Did transmission of Helicobacter pylori from humans cause a disease outbreak in a colony of Stripe-faced Dunnarts (Sminthopsis macroura)?
AuthorEvery, AL; Selwood, L; Castano-Rodriguez, N; Lu, W; Windsor, HM; Wee, JLK; Swierczak, A; Marshall, BJ; Kaakoush, NO; Mitchell, HM; ...
Source TitleVETERINARY RESEARCH
PublisherBIOMED CENTRAL LTD
University of Melbourne Author/sEvery, Alison; Selwood, Lynette; Sutton, Philip; Wee, Janet; SWIERCZAK, AGNIESZKA
School of BioSciences
Document TypeJournal Article
CitationsEvery, AL; Selwood, L; Castano-Rodriguez, N; Lu, W; Windsor, HM; Wee, JLK; Swierczak, A; Marshall, BJ; Kaakoush, NO; Mitchell, HM; Sutton, P, Did transmission of Helicobacter pylori from humans cause a disease outbreak in a colony of Stripe-faced Dunnarts (Sminthopsis macroura)?, VETERINARY RESEARCH, 2011, 42
Access StatusOpen Access
Open Access at PMChttp://www.ncbi.nlm.nih.gov/pmc/articles/PMC3042409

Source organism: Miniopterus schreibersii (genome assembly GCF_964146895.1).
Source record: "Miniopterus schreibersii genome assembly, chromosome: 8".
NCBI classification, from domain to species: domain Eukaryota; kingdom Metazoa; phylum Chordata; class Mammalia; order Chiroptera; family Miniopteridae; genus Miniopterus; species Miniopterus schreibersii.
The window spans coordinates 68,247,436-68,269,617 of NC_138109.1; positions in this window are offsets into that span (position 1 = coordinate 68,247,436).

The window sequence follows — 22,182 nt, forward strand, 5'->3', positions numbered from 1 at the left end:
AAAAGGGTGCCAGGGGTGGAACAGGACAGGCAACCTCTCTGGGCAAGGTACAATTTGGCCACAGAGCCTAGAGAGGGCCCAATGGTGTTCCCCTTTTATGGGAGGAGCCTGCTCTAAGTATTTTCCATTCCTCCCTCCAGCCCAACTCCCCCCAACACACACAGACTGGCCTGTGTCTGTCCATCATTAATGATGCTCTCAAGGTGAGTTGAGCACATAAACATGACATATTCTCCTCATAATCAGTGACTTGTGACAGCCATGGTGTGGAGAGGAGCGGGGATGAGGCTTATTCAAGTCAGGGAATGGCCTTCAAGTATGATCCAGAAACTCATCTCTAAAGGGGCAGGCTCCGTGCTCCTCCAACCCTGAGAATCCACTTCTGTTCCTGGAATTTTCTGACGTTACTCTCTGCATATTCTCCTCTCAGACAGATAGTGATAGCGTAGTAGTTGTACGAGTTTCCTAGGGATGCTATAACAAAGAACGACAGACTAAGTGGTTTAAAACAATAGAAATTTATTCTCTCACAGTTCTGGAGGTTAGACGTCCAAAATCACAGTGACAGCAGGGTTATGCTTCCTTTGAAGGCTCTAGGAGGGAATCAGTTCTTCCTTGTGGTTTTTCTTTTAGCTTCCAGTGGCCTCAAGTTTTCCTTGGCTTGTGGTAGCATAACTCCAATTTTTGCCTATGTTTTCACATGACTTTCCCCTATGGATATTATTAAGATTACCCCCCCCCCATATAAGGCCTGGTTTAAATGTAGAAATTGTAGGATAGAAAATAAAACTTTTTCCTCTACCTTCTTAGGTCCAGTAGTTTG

Since the discovery that Helicobacter pylori causes a range of pathologies in the stomachs of infected humans, it has become apparent that Helicobacters are found in a diverse range of animal species where they are frequently associated with disease. In 2003 and 2004, there were two outbreaks of increased mortality associated with gastric bleeding and weight-loss in a captive colony of the Australian marsupial, the Stripe-faced Dunnart (Sminthopsis macroura). The presence of gastric pathology led to an investigation of potential Helicobacter pathogenesis in these animals. Histological examination revealed the presence of gastritis, and PCR analysis confirmed the presence of Helicobacter infection in the stomachs of these marsupials. Surprisingly, sequencing of 16S rRNA from these bacteria identified the species as H. pylori and PCR confirmed the strain to be positive for the important pathogenesis factor, cagA. We therefore describe, for the first time, an apparent reverse zoonotic infection of Stripe-faced Dunnarts with H. pylori. Already prone to pathological effects of stress (as experienced during breeding season), concomitant H. pylori infection appears to be a possible essential but not sufficient co-factor in prototypic gastric bleeding and weight loss in these marsupials. The Stripe-faced Dunnart could represent a new model for investigating Helicobacter-driven gastric pathology. Infections from their human handlers, specifically of H. pylori, may be a potential risk to captive colonies of marsupials.
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